An archetypal genogram may also help identify the possible origin of a client’s poor relationship with another family member. This can also help the client and the counsellor uncover the client’s ‘inner journey’ as ‘the hero’s myth’ or the ‘journey of the hero.’ Indeed, Jung believed that an awareness of myths is fundemental to understanding the meaning of the content originating from a client’s deep unconscious. This also helps clients discover both ‘active’ and ‘dormant’ archetypes which form their present ‘self’. These might include the archetype of the ‘Innocent,’ and the archetype of the ‘Warrior.’ Other archetypes may include that of the ’Creator,’ or the ‘Destroyer.’
From this increased awareness, people can choose to act differently or understand another person’s behavioural patterns better. These behavioural patterns may also have originated from a number of generations in the clients family tree. The usefulness of this tool for people with trauma related psychological difficulties includes the creation of a story which helps psychotherapeutic clients integrate the traumatic event and/or relationship into their ‘autobiographical memory,’ or ‘life history.’ Therefore, the trauma becomes a coherent part of the client’s personal history and identity — helping them lay their experience to rest more easily.
Another way through which mythology may be beneficial to a person in counselling in helping them towards personal development is via art therapy, specifically mythological based art. By the analysis of the client’s art work, certain mythological symbols may be collaboratively identified and then investigated by the client and counsellor together, and then as a piece of homework given to the client. Jung believed mythological symbols found in art work depicted larger and more complex ideas. He went on to argue that symbols in art work depicted mystical knowledge — a mystical process, acting as healer and protector of the human psyche. This opinion was shared by Joseph Campbell, the mythologist mentioned at the beginning of the text. As Campbell also delved into the more psychological interpretations of mythology and folk tales, believing myths to have beneficial therapeutic functions. Every folk tale and myth is, so Campbell argued, a piece of art via which they interpret archetypes that exist and appear in the human intuition. Folk tales, so he stated, were able to indicate to human beings are deepest spiritual potential – guiding us on the road towards delight, exhilaration, and illumination.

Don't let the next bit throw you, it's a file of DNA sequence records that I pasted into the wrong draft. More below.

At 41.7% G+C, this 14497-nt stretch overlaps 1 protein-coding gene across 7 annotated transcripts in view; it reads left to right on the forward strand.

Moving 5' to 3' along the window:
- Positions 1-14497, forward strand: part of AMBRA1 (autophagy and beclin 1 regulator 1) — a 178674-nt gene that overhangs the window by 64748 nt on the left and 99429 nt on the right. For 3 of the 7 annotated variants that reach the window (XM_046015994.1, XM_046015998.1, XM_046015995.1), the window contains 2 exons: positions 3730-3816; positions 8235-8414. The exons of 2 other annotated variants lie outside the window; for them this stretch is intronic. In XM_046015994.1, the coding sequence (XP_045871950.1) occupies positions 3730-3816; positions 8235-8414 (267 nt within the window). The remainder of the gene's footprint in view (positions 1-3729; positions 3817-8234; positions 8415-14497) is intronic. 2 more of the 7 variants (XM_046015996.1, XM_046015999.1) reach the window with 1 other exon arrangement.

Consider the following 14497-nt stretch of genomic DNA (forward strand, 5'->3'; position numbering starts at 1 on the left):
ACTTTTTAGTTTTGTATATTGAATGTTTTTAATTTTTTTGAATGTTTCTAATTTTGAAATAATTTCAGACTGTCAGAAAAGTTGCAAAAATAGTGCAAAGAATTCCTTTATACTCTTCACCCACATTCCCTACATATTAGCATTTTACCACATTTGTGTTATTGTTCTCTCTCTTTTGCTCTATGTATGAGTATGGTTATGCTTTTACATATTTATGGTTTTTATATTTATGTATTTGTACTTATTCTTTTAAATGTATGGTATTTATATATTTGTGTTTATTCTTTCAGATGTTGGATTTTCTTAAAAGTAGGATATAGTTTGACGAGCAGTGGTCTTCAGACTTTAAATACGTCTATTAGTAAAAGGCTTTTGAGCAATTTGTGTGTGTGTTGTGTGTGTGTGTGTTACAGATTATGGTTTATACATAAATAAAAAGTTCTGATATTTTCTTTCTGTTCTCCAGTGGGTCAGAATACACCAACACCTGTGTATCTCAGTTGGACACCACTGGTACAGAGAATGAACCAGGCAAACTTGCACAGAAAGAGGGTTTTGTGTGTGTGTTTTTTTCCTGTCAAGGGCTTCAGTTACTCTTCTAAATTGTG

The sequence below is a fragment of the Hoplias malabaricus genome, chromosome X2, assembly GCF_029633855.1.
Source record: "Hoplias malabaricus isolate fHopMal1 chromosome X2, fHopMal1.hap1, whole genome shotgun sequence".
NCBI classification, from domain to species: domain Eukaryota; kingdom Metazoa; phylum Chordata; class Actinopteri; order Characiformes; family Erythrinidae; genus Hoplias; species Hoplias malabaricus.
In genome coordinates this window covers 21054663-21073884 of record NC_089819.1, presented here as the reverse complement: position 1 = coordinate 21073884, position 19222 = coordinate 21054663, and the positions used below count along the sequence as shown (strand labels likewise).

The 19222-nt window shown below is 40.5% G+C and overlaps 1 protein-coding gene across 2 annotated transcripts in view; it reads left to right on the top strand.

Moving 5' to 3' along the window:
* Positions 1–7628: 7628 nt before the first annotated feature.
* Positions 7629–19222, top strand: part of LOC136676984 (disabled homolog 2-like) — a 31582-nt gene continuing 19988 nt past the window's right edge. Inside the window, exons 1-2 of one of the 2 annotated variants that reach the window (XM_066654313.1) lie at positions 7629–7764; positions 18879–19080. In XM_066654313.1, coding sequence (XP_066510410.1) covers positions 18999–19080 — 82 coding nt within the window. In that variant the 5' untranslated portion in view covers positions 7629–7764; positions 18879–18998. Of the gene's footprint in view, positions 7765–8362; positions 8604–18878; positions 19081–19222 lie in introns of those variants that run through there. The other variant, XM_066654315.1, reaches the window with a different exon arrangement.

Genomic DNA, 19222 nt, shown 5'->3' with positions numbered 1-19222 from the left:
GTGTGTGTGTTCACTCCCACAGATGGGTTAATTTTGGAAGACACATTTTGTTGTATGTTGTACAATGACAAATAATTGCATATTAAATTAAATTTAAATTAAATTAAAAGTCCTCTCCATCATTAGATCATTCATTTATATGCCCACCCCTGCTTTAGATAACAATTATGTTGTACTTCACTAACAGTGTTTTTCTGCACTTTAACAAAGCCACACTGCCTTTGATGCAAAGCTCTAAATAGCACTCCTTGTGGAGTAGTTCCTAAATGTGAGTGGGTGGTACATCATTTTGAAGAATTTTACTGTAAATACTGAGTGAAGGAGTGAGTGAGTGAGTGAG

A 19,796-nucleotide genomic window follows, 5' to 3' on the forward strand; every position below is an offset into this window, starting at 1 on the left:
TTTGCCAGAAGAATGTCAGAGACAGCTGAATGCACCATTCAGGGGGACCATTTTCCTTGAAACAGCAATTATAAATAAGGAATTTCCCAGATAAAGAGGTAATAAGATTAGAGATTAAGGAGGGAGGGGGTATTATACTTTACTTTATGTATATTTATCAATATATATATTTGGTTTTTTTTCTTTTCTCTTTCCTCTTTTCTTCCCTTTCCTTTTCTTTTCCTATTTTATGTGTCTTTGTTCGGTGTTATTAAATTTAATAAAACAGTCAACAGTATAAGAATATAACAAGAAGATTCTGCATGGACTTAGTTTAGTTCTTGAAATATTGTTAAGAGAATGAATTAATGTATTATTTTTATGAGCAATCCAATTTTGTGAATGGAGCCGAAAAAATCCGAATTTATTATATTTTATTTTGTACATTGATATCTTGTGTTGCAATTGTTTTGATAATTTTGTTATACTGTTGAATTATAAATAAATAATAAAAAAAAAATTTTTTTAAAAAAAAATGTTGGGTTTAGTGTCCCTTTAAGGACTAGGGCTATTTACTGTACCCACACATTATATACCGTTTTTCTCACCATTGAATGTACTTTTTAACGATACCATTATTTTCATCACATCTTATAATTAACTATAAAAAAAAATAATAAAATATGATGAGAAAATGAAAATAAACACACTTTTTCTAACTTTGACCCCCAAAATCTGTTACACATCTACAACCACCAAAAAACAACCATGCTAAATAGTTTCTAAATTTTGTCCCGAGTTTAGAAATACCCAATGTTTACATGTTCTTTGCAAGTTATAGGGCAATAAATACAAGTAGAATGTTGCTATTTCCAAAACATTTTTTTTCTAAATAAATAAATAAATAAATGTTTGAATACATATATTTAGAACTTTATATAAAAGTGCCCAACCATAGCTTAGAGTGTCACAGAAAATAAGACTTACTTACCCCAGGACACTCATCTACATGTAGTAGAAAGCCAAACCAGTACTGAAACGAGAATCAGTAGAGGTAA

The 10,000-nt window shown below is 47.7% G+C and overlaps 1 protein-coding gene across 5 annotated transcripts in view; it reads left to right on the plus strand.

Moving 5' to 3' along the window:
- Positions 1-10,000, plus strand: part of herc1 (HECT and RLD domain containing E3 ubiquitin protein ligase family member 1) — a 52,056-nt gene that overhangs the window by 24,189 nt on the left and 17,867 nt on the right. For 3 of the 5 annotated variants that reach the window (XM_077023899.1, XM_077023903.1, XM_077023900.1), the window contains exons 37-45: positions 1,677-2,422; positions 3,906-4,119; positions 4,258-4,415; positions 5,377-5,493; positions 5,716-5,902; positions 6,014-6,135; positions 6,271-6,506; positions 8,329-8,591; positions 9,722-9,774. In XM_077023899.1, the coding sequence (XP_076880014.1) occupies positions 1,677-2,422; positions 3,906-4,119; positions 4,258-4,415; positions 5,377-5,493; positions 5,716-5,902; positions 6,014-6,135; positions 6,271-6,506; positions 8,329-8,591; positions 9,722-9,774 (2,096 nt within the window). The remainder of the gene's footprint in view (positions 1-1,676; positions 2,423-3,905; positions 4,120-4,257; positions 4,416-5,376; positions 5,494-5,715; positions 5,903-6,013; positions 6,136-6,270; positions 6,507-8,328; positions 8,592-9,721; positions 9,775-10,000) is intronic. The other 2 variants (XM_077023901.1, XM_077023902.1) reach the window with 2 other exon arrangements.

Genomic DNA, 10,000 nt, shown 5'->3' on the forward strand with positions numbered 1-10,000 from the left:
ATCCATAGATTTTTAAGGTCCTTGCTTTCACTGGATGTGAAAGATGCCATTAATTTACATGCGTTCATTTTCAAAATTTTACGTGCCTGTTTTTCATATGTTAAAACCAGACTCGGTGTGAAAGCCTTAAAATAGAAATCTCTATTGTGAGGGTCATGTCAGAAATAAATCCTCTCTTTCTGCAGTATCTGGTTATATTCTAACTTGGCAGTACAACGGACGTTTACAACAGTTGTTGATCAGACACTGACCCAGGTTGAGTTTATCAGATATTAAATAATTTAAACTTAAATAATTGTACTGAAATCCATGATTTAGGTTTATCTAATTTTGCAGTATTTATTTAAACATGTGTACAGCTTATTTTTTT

Campbell felt that through visual pieces of art such as paintings, world myths could be represented via symbols depicting specific culturally based beliefs and meanings. An example would be a painting of a zoomorph. A zoomorph portrays the form of a human being given the gift of animal body parts. This figure characterises either the passing to a new stage of life such as death, or a modification in the psychic order. This symbol originates from the ancient Assyro-Babylonian and Egyptian cults. It was based on the sun’s position during the equinoxes and solstices of many thousand years ago. In addition, the representation of the symbol of each season would be depicted under the leitmotif — the general theme — of time, and the leitmotif of man representing the motif of the mother. Symbols in visual art work have therefore been thought to represent a fundamental aspect of the structure of a piece of art, the ‘language’ of art.
This text has shown the beneficial psychological functions mythological stories are thought to have to help people with experiences of trauma achieve personal growth and improved ego identity. The different ways through which this can be carried out in counselling and psychotherapy include the use of archetypal genograms or the use of art therapy. The benefits of the archetypal genogram include the identification of a client’s ‘deep unconscious’, as well as uncovering and working through specific archetypes clients feel shape their ego identity. Art therapy can help clients present and identify specific identity related stories which they feel have influenced the development of how they view themselves. These pieces of artwork may also show the journey of clients concerning their sense of self during psychotherapy.
References & Further Reading
Battistini, Matilde. Symbols and Allegories in Art. Los Angeles: Getty Publications, 2005. Print
Campbell, Joseph, Bill D. Moyers, and Betty S. Flowers. The Power of Myth. New York: Anchor books, 1991. Print
Goodman, Rachael D. “The Transgenerational Trauma and Resilience Genogram”. Counselling Psychology Quarterly, (2013): 386-405. T&F. Web. 26 Dec. 2017
Jung, C.G., and Joseph Campbell. The Portable Jung. New York: Penguin Books, 1976. Print
Knox, Sarah, Catlin, Lynn, A, Casper, Margaret, Schlosser, Lewis, Z. “Addressing Religion and Spirituality in Psychotherapy: Clients’ Perspectives”. Psychotherapy Research, (2005): 287-303. T&F. Web. 24 Dec. 2017
Morrell, Malissa. “Signs and Symbols: Art and Language in Art Therapy”. Journal of Clinical Art Therapy, (2011): 25-32. Jcat. Web. 23 Dec. 2017